The panelists were unanimous in voting that the benefits of the two drugs did not outweigh risks when used for children ages 11 and younger.
The announcement followed a two-day meeting on the issue by the expert advisory panel. The FDA is not obligated to follow the advice of its advisory panels but usually does so.
Speaking before Thursday's decision, one expert said the problem is not with the drugs, but with their misuse.
"This is an over-interpretation of the risk without adequate consideration of benefit," said Dr. Miles Weinberger, a professor of pediatrics at the University of Iowa. "However, there has been irresponsible marketing of the products, salmeterol and formoterol, and irresponsible prescribing by many physicians."
"Since most patients with chronic asthma can be controlled with inhaled steroids alone, using these more expensive combination formulations as first line is inappropriate but strongly encouraged by marketing practices" of drug makers, Weinberger said.
In the panel's first day of hearings on Wednesday, FDA officials themselves were split over the risks of the drugs.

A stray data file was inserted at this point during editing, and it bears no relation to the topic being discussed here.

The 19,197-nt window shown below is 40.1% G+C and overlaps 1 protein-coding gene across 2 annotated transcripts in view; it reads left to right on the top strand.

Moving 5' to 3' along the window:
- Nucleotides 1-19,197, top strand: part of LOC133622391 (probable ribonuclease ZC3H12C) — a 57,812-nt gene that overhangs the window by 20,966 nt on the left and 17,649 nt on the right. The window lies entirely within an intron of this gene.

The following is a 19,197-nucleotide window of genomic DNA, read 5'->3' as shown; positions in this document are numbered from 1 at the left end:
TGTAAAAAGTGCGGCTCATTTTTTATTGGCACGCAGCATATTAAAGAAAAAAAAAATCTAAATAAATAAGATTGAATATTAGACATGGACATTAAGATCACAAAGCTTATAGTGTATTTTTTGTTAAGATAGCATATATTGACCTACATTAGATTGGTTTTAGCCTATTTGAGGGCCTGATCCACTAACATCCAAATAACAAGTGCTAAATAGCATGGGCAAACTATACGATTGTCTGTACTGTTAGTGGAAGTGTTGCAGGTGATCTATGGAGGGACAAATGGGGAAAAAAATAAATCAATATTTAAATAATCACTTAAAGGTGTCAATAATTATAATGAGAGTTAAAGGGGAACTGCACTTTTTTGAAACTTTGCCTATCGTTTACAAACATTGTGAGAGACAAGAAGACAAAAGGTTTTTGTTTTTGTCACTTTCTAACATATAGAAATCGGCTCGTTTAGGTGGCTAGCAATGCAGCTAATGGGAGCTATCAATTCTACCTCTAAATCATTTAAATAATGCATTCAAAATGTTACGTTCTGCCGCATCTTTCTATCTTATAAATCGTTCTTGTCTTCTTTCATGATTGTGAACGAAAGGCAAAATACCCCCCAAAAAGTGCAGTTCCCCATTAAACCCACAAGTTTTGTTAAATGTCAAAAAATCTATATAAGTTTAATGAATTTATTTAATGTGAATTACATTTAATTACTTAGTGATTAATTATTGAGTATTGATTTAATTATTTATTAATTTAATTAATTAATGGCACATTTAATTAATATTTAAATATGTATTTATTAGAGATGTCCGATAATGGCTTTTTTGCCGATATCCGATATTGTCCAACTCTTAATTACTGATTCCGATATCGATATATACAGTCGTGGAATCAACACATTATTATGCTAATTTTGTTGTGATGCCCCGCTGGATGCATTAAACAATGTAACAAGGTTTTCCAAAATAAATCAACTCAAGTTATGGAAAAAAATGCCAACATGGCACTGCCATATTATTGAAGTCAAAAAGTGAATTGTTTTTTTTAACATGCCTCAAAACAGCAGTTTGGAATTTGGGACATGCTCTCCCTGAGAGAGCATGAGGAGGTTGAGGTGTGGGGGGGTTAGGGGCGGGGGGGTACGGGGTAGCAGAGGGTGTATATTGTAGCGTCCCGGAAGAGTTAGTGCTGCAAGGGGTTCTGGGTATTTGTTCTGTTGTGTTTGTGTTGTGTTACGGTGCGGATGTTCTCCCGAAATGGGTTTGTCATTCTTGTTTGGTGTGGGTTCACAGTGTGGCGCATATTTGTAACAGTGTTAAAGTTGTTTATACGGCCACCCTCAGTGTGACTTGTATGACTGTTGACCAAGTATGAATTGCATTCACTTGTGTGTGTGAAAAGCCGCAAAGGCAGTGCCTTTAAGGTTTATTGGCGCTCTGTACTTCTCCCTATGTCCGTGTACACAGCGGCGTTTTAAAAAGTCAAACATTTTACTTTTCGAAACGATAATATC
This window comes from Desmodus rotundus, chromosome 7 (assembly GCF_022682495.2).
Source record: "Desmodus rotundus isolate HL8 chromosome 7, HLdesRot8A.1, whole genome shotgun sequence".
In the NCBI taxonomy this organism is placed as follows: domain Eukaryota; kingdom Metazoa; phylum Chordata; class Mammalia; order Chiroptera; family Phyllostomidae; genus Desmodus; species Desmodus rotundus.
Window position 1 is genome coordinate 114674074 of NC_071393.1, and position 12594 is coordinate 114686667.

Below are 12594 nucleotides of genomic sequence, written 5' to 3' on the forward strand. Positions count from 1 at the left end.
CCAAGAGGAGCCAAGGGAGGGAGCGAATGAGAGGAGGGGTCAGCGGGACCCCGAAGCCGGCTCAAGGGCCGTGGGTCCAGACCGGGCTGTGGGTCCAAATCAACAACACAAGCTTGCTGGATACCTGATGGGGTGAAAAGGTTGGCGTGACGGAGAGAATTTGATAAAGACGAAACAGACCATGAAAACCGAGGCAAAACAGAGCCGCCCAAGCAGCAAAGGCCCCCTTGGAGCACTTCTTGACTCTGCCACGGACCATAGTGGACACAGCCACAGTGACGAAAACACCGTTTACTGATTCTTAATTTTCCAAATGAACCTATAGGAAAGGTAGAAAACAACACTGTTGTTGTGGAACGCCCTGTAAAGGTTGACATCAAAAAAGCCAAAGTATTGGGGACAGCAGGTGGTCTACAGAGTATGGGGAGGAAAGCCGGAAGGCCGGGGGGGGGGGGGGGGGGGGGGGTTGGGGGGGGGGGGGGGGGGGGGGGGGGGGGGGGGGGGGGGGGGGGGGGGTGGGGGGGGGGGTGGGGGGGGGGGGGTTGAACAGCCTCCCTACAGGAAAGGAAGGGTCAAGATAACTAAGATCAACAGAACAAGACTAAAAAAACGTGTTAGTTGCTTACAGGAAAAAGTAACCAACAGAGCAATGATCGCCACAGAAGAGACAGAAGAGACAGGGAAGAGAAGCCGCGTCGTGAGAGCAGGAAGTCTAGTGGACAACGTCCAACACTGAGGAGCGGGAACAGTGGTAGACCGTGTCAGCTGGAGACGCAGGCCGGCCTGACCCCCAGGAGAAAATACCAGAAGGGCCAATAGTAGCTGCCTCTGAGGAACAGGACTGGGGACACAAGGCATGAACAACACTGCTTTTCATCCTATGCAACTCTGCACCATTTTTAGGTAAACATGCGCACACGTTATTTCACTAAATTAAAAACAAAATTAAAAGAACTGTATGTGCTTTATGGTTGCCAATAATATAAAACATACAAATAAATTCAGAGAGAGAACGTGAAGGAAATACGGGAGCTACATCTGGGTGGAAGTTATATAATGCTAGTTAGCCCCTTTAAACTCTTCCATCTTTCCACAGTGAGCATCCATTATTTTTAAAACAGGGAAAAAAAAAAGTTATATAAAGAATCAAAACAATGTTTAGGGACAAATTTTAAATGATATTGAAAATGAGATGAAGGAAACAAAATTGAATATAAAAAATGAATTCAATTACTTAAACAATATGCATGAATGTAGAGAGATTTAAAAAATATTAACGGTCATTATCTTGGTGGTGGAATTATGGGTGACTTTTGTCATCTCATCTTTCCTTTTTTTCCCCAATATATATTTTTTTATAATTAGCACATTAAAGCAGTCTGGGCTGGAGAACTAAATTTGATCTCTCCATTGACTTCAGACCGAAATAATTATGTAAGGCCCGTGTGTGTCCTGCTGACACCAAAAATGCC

One official told the panel members that more than 14,000 people may have died since 1994 after taking the drugs, while another suggested that an even greater number might have died without them, according to The New York Times.
Last week, two FDA officials, who work in the agency's safety division, posted an assessment on the agency Web site, saying asthma sufferers of all ages should not take the medicines. But a third FDA official concluded that Advair and Symbicort are safe for adults, but that all four drugs should no longer be used by children 17 and younger, the Times said.
The panel was reviewing an FDA study of 110 trials that included 60,954 people and found an increase in
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